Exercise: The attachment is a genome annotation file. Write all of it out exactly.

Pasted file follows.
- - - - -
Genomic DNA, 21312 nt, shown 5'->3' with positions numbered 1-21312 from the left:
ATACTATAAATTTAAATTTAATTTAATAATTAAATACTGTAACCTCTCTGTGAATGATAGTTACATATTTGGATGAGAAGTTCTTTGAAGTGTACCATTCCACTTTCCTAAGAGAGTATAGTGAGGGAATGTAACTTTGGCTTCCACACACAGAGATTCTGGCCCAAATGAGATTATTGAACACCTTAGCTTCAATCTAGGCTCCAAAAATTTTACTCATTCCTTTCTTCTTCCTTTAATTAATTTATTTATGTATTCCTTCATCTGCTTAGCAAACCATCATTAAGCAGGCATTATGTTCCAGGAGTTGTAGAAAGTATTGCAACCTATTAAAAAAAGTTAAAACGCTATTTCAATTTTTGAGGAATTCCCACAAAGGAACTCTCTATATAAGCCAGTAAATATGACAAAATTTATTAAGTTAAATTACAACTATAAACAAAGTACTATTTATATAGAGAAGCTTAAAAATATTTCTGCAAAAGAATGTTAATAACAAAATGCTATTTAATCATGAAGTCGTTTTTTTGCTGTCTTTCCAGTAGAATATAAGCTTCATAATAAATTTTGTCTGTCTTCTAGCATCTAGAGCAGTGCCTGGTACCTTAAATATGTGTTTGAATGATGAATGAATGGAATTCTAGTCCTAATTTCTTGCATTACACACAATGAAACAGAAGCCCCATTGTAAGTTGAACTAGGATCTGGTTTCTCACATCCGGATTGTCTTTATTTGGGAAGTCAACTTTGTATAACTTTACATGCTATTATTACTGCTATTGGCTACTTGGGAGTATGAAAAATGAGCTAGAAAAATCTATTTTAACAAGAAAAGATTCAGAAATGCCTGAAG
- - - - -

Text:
Genomic DNA, 21312 nt, shown 5'->3' with positions numbered 1-21312 from the left:
ATACTATAAATTTAAATTTAATTTAATAATTAAATACTGTAACCTCTCTGTGAATGATAGTTACATATTTGGATGAGAAGTTCTTTGAAGTGTACCATTCCACTTTCCTAAGAGAGTATAGTGAGGGAATGTAACTTTGGCTTCCACACACAGAGATTCTGGCCCAAATGAGATTATTGAACACCTTAGCTTCAATCTAGGCTCCAAAAATTTTACTCATTCCTTTCTTCTTCCTTTAATTAATTTATTTATGTATTCCTTCATCTGCTTAGCAAACCATCATTAAGCAGGCATTATGTTCCAGGAGTTGTAGAAAGTATTGCAACCTATTAAAAAAAGTTAAAACGCTATTTCAATTTTTGAGGAATTCCCACAAAGGAACTCTCTATATAAGCCAGTAAATATGACAAAATTTATTAAGTTAAATTACAACTATAAACAAAGTACTATTTATATAGAGAAGCTTAAAAATATTTCTGCAAAAGAATGTTAATAACAAAATGCTATTTAATCATGAAGTCGTTTTTTTGCTGTCTTTCCAGTAGAATATAAGCTTCATAATAAATTTTGTCTGTCTTCTAGCATCTAGAGCAGTGCCTGGTACCTTAAATATGTGTTTGAATGATGAATGAATGGAATTCTAGTCCTAATTTCTTGCATTACACACAATGAAACAGAAGCCCCATTGTAAGTTGAACTAGGATCTGGTTTCTCACATCCGGATTGTCTTTATTTGGGAAGTCAACTTTGTATAACTTTACATGCTATTATTACTGCTATTGGCTACTTGGGAGTATGAAAAATGAGCTAGAAAAATCTATTTTAACAAGAAAAGATTCAGAAATGCCTGAAG